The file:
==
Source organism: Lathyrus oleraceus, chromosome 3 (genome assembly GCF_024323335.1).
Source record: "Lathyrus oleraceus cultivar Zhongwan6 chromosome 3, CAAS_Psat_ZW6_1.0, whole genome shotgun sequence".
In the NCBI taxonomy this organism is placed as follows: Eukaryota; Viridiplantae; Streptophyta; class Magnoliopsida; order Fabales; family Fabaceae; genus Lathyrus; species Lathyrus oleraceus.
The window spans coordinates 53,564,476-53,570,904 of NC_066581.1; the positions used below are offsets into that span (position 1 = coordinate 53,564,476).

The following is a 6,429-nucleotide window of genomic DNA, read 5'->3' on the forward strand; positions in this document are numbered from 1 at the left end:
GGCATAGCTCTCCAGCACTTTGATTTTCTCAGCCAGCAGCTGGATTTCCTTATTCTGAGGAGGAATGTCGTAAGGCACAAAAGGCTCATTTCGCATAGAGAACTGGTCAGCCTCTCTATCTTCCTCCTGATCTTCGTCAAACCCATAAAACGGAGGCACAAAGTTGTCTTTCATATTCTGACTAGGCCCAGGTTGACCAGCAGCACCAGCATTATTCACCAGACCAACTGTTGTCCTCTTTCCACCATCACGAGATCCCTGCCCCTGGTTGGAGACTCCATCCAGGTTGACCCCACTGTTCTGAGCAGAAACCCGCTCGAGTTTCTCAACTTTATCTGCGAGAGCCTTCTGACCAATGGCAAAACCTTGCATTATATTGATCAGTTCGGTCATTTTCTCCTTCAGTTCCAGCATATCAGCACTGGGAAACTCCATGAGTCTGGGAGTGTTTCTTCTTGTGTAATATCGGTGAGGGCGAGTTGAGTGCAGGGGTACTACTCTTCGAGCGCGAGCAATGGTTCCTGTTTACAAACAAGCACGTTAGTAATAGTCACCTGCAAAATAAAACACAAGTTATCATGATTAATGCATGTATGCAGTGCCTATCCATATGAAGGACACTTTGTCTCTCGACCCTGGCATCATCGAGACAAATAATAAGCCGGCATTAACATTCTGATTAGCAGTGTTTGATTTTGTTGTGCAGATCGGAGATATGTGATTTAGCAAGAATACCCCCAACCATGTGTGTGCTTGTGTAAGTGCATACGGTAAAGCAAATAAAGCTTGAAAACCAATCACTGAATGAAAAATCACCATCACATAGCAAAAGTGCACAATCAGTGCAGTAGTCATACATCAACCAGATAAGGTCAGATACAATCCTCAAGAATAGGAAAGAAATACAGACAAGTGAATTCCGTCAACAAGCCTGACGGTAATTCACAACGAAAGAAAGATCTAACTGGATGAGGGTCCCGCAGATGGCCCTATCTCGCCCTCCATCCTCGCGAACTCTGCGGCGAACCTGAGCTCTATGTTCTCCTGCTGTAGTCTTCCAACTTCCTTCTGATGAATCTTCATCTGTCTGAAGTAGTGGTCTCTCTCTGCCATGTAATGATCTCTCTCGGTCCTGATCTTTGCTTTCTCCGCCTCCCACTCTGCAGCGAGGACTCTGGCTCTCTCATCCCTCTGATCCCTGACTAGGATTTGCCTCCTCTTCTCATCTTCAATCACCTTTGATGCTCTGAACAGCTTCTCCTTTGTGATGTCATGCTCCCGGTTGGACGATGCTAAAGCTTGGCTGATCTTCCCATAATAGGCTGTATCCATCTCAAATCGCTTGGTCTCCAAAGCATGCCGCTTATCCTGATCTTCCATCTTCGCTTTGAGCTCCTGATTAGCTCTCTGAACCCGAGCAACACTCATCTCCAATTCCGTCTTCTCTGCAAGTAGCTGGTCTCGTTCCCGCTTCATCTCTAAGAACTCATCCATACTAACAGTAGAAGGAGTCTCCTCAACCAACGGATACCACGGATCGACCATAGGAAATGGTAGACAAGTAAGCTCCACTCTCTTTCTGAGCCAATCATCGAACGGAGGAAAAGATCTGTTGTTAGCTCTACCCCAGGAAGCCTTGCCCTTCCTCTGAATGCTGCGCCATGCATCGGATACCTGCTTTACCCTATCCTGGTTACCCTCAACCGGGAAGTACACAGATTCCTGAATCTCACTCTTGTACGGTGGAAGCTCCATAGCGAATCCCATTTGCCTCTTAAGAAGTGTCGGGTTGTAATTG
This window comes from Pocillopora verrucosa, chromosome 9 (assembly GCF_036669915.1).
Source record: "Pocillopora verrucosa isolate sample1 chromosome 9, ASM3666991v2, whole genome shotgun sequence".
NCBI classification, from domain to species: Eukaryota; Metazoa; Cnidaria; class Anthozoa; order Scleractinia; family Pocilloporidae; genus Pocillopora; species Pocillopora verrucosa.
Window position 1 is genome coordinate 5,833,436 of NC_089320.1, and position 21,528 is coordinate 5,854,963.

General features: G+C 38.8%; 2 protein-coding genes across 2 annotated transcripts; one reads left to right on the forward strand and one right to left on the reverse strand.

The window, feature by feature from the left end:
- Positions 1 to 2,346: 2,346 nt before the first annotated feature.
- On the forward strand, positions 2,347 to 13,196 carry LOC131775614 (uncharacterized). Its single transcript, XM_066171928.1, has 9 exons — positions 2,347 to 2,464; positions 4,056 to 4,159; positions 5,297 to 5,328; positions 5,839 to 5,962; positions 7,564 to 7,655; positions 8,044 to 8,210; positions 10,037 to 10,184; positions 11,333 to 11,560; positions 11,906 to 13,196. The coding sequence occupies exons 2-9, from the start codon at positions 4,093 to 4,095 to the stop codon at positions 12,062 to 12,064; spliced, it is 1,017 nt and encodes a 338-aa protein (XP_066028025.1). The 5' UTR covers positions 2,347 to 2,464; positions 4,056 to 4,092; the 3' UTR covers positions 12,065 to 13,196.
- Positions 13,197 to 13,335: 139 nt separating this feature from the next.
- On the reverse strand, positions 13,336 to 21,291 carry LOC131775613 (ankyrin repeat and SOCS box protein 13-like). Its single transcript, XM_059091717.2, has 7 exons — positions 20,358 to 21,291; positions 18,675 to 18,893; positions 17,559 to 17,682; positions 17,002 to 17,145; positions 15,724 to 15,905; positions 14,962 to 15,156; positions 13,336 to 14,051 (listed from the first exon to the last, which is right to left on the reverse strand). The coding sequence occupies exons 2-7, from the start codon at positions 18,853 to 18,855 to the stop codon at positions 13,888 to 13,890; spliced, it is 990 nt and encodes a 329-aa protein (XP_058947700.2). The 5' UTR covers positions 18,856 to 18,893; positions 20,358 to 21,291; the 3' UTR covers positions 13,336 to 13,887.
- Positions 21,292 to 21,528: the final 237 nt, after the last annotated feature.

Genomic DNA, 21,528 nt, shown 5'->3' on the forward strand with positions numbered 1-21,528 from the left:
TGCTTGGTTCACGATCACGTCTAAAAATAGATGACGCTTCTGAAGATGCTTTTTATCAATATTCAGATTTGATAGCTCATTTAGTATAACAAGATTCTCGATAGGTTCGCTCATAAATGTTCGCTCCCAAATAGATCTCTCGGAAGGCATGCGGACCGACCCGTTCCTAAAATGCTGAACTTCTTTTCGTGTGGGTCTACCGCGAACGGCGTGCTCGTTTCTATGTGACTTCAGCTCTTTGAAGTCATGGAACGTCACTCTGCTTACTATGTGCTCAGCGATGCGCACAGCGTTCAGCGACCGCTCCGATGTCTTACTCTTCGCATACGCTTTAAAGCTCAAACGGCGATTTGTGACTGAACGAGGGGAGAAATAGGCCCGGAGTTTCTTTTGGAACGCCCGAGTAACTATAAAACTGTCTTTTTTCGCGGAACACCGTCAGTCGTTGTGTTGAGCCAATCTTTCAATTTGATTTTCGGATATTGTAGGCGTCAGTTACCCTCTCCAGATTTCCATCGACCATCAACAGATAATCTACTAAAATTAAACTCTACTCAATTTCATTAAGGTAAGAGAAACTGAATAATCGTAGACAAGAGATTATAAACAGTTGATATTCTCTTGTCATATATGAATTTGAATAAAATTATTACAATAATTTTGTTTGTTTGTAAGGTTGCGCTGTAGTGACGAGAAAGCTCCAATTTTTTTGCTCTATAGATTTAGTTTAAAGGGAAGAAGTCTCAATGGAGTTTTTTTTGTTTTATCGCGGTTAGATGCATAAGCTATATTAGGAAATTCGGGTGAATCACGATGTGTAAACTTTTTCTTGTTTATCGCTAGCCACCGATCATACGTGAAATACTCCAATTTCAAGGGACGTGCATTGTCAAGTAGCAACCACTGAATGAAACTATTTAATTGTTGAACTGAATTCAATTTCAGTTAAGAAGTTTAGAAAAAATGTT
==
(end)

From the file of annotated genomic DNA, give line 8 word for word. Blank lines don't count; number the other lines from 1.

Source record: "Pocillopora verrucosa isolate sample1 chromosome 9, ASM3666991v2, whole genome shotgun sequence".